Canadian farmers planted a wealth of chickpea crops to meet demand.
A metric ton of chickpeas, the main ingredient in hummus, will probably fetch as much as $980 in the 2018-19 crop year, more than double that of lentils and nearly four times more than dry peas.
A growing appetite for hummus is driving Canada’s farmers to plant the biggest chickpea crop in 11 years.
“All of Canada’s prairie provinces have the right soil and climate to grow pulse products but in Saskatchewan, we grow more than 80% of all Canadian grown chickpeas. To give you an idea of how much that really is, in 2015 alone Canada exported 6 million tons of pulses worth more than $4.2 billion”, said Colin, Dan and Ron, second and third generation farmers who have grown up on this land and are committed to its preservation, proudly numbering the prairies among the best places in the agricultural world.
Farmers are poised to plant 140,000 hectares this season, more than double what was sowed last year, the agriculture ministry said last week in a report. At the same time, they’re reducing the area planted with other so-called pulses, such as peas and lentils, amid steep import tariffs in India, the biggest buyer.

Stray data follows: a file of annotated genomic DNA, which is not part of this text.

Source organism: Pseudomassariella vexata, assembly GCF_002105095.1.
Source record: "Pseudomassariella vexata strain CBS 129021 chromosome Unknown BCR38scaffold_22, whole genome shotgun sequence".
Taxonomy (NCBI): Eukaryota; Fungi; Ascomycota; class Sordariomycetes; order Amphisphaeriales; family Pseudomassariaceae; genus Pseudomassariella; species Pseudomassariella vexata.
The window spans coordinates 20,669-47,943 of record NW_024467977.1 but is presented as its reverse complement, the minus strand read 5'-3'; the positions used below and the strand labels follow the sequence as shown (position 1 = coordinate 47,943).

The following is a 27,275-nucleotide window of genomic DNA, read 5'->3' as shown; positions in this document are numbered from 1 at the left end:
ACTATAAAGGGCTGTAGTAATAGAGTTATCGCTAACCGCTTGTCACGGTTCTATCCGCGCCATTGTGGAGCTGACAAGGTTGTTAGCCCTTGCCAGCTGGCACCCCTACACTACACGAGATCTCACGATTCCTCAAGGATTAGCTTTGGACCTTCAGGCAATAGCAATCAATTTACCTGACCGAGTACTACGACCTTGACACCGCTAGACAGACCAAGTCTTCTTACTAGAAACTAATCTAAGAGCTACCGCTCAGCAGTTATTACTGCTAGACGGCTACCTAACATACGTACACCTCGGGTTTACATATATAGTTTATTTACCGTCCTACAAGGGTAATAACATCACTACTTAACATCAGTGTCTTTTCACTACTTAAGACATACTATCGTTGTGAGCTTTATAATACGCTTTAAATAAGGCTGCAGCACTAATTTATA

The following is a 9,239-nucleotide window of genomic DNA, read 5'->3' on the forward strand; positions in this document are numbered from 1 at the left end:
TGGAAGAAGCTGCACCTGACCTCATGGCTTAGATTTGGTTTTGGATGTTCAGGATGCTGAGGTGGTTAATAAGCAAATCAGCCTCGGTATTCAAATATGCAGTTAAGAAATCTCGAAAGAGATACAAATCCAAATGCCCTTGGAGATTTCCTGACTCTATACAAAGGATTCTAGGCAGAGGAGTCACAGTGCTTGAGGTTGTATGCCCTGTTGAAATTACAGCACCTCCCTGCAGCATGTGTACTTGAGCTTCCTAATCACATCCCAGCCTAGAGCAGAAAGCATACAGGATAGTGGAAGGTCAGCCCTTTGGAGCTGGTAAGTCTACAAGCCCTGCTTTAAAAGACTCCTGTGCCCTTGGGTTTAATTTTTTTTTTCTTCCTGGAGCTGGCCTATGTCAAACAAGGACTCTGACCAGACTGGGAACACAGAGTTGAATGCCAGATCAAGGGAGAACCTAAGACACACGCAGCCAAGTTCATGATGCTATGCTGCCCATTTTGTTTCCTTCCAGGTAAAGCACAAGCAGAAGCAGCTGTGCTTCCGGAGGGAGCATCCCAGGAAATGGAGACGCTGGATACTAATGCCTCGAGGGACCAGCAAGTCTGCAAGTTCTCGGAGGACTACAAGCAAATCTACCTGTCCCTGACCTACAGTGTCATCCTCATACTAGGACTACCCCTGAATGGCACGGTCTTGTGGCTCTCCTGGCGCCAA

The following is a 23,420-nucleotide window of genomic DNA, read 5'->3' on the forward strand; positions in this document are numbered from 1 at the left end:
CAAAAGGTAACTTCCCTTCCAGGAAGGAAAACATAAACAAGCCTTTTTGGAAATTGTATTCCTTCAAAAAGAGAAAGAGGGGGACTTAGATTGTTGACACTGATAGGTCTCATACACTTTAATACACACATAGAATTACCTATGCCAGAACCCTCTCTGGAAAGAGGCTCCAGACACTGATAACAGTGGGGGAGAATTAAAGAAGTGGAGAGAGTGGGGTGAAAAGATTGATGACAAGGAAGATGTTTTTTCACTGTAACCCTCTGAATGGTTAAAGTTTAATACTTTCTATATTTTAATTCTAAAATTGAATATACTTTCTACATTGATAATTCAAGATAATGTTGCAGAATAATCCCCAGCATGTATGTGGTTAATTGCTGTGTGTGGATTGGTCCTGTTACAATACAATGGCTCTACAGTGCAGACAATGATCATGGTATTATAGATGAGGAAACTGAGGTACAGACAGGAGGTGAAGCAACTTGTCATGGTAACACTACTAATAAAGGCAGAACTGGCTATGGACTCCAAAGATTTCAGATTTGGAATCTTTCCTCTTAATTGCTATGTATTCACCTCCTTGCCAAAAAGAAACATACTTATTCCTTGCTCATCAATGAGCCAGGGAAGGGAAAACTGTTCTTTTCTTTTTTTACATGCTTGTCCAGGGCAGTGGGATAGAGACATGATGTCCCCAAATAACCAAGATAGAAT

Corey Loessin, chairperson of the board at industry group Saskatchewan Pulse Growers, mentioned that chickpeas are hardy, helping them to survive in the Prairies’ current dry spell.
The rising prices are underpinned by strong demand, driven by the increasing popularity of hummus and other vegetarian staples. Chickpea growers in the U.S. are also poised to plant a record acreage this year as more Americans look to purchase healthier, gluten-free snacks.
“The increasing consumption of hummus has had a big impact,” Loessin said by telephone. “Chickpeas is one of the pulse crops that’s really easy to sell.”